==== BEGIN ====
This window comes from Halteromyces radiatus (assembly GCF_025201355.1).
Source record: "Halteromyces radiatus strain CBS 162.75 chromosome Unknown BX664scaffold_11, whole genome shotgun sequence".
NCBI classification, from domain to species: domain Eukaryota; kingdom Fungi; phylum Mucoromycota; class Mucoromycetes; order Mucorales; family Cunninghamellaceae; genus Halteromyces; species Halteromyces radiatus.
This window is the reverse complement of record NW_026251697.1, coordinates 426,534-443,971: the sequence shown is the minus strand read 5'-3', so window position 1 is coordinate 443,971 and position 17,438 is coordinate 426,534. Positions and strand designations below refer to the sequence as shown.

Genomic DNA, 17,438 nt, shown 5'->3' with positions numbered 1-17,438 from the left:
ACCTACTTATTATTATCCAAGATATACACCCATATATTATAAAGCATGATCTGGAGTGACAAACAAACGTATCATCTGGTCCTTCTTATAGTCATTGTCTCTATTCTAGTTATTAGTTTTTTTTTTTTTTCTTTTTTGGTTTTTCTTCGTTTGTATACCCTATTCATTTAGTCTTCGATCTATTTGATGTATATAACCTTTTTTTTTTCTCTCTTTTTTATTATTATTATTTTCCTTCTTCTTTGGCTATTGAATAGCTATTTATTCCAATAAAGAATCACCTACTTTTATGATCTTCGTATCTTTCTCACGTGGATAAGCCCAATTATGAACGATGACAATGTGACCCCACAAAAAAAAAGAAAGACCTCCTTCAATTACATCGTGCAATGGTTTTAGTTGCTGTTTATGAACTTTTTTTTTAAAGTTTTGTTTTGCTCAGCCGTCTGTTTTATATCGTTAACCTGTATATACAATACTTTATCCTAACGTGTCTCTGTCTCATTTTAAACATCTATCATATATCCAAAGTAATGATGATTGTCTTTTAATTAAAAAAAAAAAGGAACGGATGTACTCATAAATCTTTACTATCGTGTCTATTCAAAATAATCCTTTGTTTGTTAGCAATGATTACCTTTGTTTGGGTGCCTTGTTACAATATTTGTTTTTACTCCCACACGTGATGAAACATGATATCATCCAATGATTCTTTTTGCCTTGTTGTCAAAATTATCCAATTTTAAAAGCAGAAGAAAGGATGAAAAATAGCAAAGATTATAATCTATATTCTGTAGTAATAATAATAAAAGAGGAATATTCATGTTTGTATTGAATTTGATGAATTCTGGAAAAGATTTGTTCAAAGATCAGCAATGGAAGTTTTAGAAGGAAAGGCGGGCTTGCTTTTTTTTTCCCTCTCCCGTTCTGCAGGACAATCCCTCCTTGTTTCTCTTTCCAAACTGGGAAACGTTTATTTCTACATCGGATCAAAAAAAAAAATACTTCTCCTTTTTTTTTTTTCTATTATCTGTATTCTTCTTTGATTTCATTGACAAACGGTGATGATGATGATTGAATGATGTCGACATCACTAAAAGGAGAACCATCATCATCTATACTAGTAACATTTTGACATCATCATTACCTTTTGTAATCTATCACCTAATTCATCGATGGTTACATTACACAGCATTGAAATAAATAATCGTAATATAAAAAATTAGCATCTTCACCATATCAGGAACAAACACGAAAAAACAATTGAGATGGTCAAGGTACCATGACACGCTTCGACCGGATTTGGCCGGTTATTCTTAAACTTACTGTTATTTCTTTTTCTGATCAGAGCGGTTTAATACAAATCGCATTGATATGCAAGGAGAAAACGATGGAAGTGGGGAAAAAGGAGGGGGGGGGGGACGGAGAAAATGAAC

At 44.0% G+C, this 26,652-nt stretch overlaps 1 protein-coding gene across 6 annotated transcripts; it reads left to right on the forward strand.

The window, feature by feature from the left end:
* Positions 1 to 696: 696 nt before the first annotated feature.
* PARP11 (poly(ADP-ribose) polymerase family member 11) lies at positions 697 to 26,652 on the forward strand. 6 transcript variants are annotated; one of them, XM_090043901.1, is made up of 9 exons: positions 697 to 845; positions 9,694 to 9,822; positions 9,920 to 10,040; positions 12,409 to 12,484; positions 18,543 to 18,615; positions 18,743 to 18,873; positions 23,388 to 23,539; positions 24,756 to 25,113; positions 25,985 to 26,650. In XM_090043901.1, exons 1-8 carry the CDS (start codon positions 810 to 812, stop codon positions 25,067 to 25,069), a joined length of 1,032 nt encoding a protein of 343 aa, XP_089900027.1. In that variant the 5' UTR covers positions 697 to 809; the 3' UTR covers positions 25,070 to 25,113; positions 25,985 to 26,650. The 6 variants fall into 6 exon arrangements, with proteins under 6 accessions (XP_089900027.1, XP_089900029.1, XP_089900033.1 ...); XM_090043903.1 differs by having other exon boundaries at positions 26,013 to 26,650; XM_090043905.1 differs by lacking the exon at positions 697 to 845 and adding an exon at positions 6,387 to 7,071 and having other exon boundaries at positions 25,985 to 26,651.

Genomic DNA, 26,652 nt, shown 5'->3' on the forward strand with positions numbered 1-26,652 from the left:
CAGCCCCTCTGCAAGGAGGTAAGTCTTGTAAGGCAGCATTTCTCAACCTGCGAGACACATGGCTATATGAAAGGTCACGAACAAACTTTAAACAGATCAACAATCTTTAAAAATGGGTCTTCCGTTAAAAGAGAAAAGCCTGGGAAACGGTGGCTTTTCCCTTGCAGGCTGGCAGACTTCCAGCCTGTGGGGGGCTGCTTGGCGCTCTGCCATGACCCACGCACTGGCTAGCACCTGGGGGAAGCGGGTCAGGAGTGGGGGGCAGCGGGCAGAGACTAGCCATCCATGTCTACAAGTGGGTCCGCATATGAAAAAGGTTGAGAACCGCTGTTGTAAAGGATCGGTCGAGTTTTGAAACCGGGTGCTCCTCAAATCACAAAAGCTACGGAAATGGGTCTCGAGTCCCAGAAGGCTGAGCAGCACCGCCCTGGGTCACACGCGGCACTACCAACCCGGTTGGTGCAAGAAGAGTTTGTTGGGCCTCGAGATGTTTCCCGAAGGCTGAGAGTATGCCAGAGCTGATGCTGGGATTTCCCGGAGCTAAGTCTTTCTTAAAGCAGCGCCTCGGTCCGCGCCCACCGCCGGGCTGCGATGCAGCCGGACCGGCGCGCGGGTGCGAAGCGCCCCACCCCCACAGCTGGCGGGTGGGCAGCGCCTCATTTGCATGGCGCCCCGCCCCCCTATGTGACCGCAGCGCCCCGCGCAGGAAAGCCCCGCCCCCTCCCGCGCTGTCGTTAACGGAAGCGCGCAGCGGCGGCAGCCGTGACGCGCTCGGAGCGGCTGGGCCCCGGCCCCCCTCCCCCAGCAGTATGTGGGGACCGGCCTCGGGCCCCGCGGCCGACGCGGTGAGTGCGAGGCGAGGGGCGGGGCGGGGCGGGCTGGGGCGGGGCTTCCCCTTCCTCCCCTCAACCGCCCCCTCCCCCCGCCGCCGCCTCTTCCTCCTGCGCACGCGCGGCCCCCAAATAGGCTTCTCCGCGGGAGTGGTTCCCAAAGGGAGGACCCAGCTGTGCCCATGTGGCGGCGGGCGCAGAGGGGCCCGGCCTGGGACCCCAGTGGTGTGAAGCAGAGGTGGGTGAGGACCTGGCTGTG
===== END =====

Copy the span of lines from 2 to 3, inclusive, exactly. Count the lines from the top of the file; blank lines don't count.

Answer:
Source record: "Halteromyces radiatus strain CBS 162.75 chromosome Unknown BX664scaffold_11, whole genome shotgun sequence".
NCBI classification, from domain to species: domain Eukaryota; kingdom Fungi; phylum Mucoromycota; class Mucoromycetes; order Mucorales; family Cunninghamellaceae; genus Halteromyces; species Halteromyces radiatus.